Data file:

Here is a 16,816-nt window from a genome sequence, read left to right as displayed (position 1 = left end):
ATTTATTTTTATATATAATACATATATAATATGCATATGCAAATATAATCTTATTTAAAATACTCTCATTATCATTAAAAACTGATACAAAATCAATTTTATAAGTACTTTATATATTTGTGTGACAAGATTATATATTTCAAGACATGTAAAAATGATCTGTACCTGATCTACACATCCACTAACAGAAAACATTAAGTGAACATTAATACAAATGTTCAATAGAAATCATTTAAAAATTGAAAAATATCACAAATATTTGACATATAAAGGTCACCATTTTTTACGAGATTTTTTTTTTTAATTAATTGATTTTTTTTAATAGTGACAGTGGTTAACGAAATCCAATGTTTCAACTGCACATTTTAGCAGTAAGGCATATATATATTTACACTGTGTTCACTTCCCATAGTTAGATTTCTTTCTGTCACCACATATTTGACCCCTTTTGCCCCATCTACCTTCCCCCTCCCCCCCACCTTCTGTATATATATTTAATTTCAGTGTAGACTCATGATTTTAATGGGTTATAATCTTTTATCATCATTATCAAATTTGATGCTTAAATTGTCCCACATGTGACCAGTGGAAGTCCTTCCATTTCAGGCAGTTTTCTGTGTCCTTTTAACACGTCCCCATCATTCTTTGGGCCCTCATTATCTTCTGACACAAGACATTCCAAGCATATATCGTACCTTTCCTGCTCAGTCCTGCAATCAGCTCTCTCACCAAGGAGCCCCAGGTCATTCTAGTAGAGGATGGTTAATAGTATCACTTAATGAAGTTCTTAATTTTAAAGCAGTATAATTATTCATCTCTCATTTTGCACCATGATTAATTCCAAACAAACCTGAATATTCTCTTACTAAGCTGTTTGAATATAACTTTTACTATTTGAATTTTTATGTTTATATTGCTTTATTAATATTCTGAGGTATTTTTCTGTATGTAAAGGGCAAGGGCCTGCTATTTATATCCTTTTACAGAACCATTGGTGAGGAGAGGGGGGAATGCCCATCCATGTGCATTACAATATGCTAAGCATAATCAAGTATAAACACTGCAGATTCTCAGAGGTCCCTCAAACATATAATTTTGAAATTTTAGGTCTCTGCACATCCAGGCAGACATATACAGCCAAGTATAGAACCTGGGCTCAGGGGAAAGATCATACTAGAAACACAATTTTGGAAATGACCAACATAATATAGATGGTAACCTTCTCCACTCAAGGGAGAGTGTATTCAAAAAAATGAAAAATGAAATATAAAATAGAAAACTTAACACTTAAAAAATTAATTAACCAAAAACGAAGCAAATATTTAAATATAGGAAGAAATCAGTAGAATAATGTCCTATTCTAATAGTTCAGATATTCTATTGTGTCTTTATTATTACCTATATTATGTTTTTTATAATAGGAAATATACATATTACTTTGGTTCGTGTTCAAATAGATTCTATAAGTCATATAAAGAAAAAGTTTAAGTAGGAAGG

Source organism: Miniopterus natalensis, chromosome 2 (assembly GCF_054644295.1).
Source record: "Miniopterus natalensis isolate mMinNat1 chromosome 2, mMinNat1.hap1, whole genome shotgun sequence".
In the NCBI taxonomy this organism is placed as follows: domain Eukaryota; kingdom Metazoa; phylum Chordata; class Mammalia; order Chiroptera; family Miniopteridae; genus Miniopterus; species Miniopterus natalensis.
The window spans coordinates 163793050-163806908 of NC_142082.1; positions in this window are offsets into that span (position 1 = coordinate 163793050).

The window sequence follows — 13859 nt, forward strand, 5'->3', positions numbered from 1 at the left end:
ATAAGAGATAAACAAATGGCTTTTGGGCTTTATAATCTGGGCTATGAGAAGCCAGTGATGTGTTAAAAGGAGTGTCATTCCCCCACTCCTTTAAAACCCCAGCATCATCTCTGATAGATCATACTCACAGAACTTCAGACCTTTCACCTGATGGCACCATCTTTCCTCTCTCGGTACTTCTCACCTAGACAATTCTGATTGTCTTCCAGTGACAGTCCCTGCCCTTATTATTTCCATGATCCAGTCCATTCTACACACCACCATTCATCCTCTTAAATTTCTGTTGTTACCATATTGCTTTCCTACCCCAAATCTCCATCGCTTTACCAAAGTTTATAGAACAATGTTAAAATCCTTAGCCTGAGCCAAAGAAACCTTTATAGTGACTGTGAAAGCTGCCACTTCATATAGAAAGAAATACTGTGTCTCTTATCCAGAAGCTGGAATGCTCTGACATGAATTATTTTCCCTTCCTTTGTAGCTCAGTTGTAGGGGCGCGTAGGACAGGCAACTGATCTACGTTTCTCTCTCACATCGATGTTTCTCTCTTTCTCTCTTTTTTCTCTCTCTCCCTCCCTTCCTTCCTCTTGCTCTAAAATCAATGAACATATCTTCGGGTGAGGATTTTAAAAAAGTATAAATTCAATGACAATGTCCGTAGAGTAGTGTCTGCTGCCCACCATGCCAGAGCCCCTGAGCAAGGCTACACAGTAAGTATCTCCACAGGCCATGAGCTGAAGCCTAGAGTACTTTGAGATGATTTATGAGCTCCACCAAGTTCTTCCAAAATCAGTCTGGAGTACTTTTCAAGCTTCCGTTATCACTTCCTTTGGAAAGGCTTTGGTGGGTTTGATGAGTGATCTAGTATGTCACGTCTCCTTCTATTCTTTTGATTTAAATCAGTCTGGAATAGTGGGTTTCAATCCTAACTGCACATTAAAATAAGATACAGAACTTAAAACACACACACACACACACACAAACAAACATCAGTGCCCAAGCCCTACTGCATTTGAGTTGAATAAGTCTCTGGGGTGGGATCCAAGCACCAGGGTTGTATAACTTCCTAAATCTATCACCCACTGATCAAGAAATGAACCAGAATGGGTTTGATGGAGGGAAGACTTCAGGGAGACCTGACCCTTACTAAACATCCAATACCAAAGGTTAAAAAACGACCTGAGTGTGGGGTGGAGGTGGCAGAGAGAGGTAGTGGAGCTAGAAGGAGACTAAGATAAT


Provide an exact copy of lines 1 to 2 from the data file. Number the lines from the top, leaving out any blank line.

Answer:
Here is a 16,816-nt window from a genome sequence, read left to right as displayed (position 1 = left end):
ATTTATTTTTATATATAATACATATATAATATGCATATGCAAATATAATCTTATTTAAAATACTCTCATTATCATTAAAAACTGATACAAAATCAATTTTATAAGTACTTTATATATTTGTGTGACAAGATTATATATTTCAAGACATGTAAAAATGATCTGTACCTGATCTACACATCCACTAACAGAAAACATTAAGTGAACATTAATACAAATGTTCAATAGAAATCATTTAAAAATTGAAAAATATCACAAATATTTGACATATAAAGGTCACCATTTTTTACGAGATTTTTTTTTTTAATTAATTGATTTTTTTTAATAGTGACAGTGGTTAACGAAATCCAATGTTTCAACTGCACATTTTAGCAGTAAGGCATATATATATTTACACTGTGTTCACTTCCCATAGTTAGATTTCTTTCTGTCACCACATATTTGACCCCTTTTGCCCCATCTACCTTCCCCCTCCCCCCCACCTTCTGTATATATATTTAATTTCAGTGTAGACTCATGATTTTAATGGGTTATAATCTTTTATCATCATTATCAAATTTGATGCTTAAATTGTCCCACATGTGACCAGTGGAAGTCCTTCCATTTCAGGCAGTTTTCTGTGTCCTTTTAACACGTCCCCATCATTCTTTGGGCCCTCATTATCTTCTGACACAAGACATTCCAAGCATATATCGTACCTTTCCTGCTCAGTCCTGCAATCAGCTCTCTCACCAAGGAGCCCCAGGTCATTCTAGTAGAGGATGGTTAATAGTATCACTTAATGAAGTTCTTAATTTTAAAGCAGTATAATTATTCATCTCTCATTTTGCACCATGATTAATTCCAAACAAACCTGAATATTCTCTTACTAAGCTGTTTGAATATAACTTTTACTATTTGAATTTTTATGTTTATATTGCTTTATTAATATTCTGAGGTATTTTTCTGTATGTAAAGGGCAAGGGCCTGCTATTTATATCCTTTTACAGAACCATTGGTGAGGAGAGGGGGGAATGCCCATCCATGTGCATTACAATATGCTAAGCATAATCAAGTATAAACACTGCAGATTCTCAGAGGTCCCTCAAACATATAATTTTGAAATTTTAGGTCTCTGCACATCCAGGCAGACATATACAGCCAAGTATAGAACCTGGGCTCAGGGGAAAGATCATACTAGAAACACAATTTTGGAAATGACCAACATAATATAGATGGTAACCTTCTCCACTCAAGGGAGAGTGTATTCAAAAAAATGAAAAATGAAATATAAAATAGAAAACTTAACACTTAAAAAATTAATTAACCAAAAACGAAGCAAATATTTAAATATAGGAAGAAATCAGTAGAATAATGTCCTATTCTAATAGTTCAGATATTCTATTGTGTCTTTATTATTACCTATATTATGTTTTTTATAATAGGAAATATACATATTACTTTGGTTCGTGTTCAAATAGATTCTATAAGTCATATAAAGAAAAAGTTTAAGTAGGAAGG